Coming along with quite a set of positive reviews for their earlier work, today we have Norway’s Okular and their sophomore release “Sexforce”. Playing an interesting mixture of Progressive Death Metal with some Melodic DM elements, this band is full of creative and unique ideas, too bad they can’t seem to really work them together in a cohesive manner. Besides the obvious musical quality, this release features guest appearances by Athera (Susperia) on seven tracks and Vintersorg on one song.
After many listening to this promo countless times, we are torn about not really being able to like it as a whole. The album is quite complex and has plenty of layers to it, but they mostly feel like several things going in different directions and never really coming together properly. On the one hand, we have killer guitar work on songs like “Not Separate” and “Sexforce”, but some of the tempo changes are confusing and the vocals go in different directions.
Songs like “The Greatest Offender” are quite solid thanks to the excellent guitar work and vocal arrangements, but they kind of get drowned by the other subpar offerings in this album (“Ride The Waves Of Emotion”, “The King of Life” and “Exposing The Good Citizens”). The band is just trying too many things at once and does not really let the listener settle with one particular style.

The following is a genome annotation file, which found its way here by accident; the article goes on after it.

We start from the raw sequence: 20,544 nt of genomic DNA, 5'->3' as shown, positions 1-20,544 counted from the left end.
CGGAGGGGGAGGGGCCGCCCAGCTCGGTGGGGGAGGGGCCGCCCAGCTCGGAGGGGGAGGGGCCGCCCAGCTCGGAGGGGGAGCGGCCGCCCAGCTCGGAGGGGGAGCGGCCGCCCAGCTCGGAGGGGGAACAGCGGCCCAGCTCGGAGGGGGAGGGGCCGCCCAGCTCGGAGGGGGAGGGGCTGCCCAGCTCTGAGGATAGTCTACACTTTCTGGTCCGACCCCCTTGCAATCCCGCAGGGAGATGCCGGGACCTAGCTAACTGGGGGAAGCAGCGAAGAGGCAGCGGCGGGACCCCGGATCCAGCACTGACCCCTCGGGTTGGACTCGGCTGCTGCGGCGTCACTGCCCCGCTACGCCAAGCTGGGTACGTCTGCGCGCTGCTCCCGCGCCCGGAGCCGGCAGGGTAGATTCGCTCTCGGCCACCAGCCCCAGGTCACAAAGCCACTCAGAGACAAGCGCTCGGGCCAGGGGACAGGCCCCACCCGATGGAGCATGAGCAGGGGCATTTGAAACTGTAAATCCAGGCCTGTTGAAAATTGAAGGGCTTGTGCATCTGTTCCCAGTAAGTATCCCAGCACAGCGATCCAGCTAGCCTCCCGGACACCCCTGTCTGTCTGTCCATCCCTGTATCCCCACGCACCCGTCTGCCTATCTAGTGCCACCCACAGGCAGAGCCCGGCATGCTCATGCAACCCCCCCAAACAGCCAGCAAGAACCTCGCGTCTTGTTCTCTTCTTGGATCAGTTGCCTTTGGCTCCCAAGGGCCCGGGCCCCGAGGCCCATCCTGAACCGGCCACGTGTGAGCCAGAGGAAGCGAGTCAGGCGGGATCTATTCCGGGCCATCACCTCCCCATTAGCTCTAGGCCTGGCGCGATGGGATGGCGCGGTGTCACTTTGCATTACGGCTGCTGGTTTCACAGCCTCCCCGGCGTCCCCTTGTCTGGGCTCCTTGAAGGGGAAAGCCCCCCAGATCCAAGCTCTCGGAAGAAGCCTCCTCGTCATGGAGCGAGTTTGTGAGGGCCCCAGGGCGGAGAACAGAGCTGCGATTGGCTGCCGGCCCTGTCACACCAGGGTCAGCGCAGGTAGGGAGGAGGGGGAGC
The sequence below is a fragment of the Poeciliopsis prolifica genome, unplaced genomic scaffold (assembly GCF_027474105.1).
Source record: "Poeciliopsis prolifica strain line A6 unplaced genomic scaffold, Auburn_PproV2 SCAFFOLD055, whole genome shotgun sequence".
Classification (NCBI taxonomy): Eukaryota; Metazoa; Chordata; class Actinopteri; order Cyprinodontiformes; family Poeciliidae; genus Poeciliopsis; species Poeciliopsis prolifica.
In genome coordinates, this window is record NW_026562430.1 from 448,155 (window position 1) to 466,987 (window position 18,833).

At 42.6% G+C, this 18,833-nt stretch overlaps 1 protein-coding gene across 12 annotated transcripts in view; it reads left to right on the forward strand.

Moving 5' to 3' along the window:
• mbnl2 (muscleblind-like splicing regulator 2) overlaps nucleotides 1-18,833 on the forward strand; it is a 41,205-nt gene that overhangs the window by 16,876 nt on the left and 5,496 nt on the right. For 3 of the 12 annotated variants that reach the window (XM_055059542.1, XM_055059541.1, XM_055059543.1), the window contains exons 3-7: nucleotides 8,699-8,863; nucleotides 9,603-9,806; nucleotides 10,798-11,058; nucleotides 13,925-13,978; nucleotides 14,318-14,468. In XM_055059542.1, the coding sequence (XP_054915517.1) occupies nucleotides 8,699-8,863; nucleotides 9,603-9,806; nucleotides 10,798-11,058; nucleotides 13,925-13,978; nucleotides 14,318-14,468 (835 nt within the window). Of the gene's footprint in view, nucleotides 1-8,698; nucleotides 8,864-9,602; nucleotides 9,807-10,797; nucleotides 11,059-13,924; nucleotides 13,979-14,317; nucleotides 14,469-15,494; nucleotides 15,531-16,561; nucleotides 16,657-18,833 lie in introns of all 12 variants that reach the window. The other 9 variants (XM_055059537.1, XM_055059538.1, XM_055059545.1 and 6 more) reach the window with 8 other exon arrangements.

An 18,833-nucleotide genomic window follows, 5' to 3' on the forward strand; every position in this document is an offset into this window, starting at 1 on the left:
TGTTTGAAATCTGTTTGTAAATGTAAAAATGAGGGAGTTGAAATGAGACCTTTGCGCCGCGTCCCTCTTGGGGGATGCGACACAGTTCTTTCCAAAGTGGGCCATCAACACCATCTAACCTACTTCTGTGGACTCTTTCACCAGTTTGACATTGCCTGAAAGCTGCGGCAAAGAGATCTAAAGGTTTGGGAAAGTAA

Our personal favorite section is on “Birth Through Loss”, elevating Okular to the likes of Borknagar and such, but when the dull Death Metal sections come in, the whole progress is ruined. Same things happened with the over ambitious “To Ring The Bells of Truth”, we loved the piano/vocals, but the piano gets very easily overdone and takes away form the music instantly.
As we mentioned before, there is obvious talent behind Okular, but it just needs to be properly used. The guitar work and drumming is outstanding, but the infatuation with tossing in some very aggressive DM sections just ruins the fun. That and the very poor album cover, not to mention the quite childish name of the album, is enough for us to dock plenty of points on this release. Maybe next time Okular can figure out their shit and deliver the excellent release they are fully capable of.
Release: March 4th, 2013
Genre: Melodic Progressive Death Metal